You are going on a vacation with your kid. Don’t just visit museums and churches that she understands little of and will be impatient to leave! Also take her to the nearby park, the beach or wherever else she would enjoy too! Ask the tourism office for kid-friendly places and they will tell you a host of places. We took SSS to little parks in the neighborhood wherever we were, lounged around in open squares where she enjoyed playing and gave her space and time to enjoy her vacation too!

Pigeons...wheeeeee!

Pigeons…wheeeeee!

Other pointers

  1. The most important of them all – Go slow! If there are ten things you need to see in 2 days, rest assured you will be able to do only 4 or 5! Either extend your trip or prioritize the places you want to see. Between your baby’s nap times, food times, play time and tired time, you certainly won’t be able to see it all! You can also consider splitting a few places with your travel partner such as climbing 400 steps of a cathedral where it may not be a great idea to take her. Let him see what interests him while you look after the baby and you see what you like while he takes care of her. And..we took her up those 300 odd steps in St Peter’s Basilica and I don’t know how I made it!
  2. First aid/Medicines – Talk to your pediatrician and find out what medicines you should carry if required in a foreign country. Also carry the receipts for these if they are required in customs.
  3. Pack light – It is highly probably that your kid’s bag is heavier than your own with extra clothes, toys and diapers! You need to compensate by packing light for your own baggage!
  4. Buy at your destination – Don’t pack what you can buy at your destination. Such as extra diapers apart from those you will require while travelling and for a day more, certain food stuff etc.
  5. Time zone changes – For a substantial difference in time zones you will have to give her two-three days to adjust to a new timezone. Manage your schedule accordingly.

I hope this series was helpful if you are planning to travel with a kid. Although, as someone said, it may scare others into not travelling with a baby! Happy Travelling!

Do check out my other two articles on Travelling with a Toddler –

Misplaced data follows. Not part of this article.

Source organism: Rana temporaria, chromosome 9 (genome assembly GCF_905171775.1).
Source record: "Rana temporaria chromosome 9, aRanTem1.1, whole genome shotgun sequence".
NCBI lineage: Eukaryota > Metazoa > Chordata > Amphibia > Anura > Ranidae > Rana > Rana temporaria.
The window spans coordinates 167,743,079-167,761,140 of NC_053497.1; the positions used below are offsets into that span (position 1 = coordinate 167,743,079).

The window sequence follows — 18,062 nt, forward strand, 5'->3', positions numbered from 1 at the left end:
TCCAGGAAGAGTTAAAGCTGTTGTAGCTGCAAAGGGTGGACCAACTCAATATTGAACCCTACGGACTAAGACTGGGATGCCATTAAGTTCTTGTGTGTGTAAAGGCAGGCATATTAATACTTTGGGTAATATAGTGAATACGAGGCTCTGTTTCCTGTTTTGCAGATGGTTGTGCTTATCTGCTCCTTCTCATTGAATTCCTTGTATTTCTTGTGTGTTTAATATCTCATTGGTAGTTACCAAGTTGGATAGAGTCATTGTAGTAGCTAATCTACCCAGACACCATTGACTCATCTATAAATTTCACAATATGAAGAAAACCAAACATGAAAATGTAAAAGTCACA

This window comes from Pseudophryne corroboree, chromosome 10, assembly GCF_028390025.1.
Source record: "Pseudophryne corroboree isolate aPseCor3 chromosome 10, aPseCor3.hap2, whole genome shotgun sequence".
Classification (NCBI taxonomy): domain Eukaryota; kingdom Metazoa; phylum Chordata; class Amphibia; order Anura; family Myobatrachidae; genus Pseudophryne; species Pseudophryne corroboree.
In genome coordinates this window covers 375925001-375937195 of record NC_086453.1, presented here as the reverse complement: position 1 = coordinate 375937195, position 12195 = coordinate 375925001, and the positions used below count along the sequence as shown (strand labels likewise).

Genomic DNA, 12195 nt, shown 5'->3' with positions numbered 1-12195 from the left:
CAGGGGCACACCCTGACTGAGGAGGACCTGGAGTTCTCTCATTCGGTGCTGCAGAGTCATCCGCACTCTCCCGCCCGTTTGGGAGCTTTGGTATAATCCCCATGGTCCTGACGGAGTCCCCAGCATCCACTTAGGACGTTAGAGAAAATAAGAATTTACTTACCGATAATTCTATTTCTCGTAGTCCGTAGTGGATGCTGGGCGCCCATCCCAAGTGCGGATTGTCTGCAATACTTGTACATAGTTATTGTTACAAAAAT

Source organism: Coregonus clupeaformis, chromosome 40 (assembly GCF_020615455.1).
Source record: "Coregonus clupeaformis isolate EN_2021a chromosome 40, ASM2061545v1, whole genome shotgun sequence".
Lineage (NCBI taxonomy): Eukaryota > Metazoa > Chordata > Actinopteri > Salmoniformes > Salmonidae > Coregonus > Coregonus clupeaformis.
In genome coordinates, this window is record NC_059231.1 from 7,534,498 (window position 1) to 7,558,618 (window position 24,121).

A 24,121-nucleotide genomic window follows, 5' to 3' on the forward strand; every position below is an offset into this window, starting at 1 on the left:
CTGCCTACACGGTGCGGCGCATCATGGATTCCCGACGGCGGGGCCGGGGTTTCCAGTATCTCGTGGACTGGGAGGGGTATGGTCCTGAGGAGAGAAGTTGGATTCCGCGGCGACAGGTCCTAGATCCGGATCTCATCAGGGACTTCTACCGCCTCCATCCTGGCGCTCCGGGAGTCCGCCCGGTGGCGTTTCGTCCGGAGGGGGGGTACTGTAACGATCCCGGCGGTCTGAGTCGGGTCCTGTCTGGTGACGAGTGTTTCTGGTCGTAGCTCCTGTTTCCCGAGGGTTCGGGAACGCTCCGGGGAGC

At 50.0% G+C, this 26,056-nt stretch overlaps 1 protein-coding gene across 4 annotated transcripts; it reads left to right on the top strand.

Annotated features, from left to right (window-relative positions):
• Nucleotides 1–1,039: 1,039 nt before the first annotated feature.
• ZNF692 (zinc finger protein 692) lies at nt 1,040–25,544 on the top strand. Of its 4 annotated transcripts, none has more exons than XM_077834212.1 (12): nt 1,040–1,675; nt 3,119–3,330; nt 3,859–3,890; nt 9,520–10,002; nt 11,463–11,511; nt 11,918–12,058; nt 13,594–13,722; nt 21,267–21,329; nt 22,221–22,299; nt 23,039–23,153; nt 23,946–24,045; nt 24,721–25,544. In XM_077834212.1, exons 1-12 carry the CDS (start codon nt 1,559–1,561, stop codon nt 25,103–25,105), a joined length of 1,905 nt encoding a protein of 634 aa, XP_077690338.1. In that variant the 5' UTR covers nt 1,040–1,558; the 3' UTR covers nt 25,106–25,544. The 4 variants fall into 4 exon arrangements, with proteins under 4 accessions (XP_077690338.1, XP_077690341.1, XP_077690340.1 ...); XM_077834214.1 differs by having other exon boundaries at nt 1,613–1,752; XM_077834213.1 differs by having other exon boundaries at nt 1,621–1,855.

1. Travelling with a Toddler – Travel

2. Travelling with a Toddler – Food and Accomodation

Categories: Italy, Other Travel Blah | Tags: , , , , | 15 Comments

Planning a trip to Italy

There are two types of travelers- First are the ones who plan and execute it all on their own and the second are the ones who outsource the planning and execution and go with a travel operator on a well planned trip.  Both have their pros and cons – While it is time consuming to plan your own travel arrangements, itinerary and accommodation, it offers far more flexibility and you can spend your time the way you like it. However a planned tour by an agency will take care of all your needs but you need to stick by their rules, schedules and itineraries.  We belong to the first category of travelers. We decide what we want to see, do all our planning, book our tickets, figure out where we want to stay, use a map to figure out where to find anything, and enjoy  exploring on our own! I am going to give you a few pointers on everything that needs to be planned through in this space.

passport

Visa

Italy being a part of the European Union requires a Schengen Visa for Indian citizens which needs to be given atleast 15 days of processing time before one can fly. The Visa list simplifies what needs to be get done – Airtickets, Insurance, accommodation and internal travel arrangements and having your finances in order is what is required. You can find the complete list of documents required here.  The process of submitting a visa application is fairly simple and one need not go through any travel agent. Just take all the required documents with two copies of everything, fill up the forms also available on the online, visit the VFS office that manages Schengen applications and submit the documents. It should not take more than two hours to do that. Once the visa is stamped, you can collect it from the same place. In Mumbai, there is no need for any appointment for a Schengen Visa and one can just go directly walk into the VFS office in BKC to submit the documents.

Booking flights – I expect we could have found sweeter deals in our flight booking had we booked earlier, but well, we didn’t plan well. But if you are reading this, and would like to plan a trip to Italy, watch out for International discount days at major carriers from three months in advance and you may just land a deal as sweet as Rs 25-30K return fares as did some co-travelers.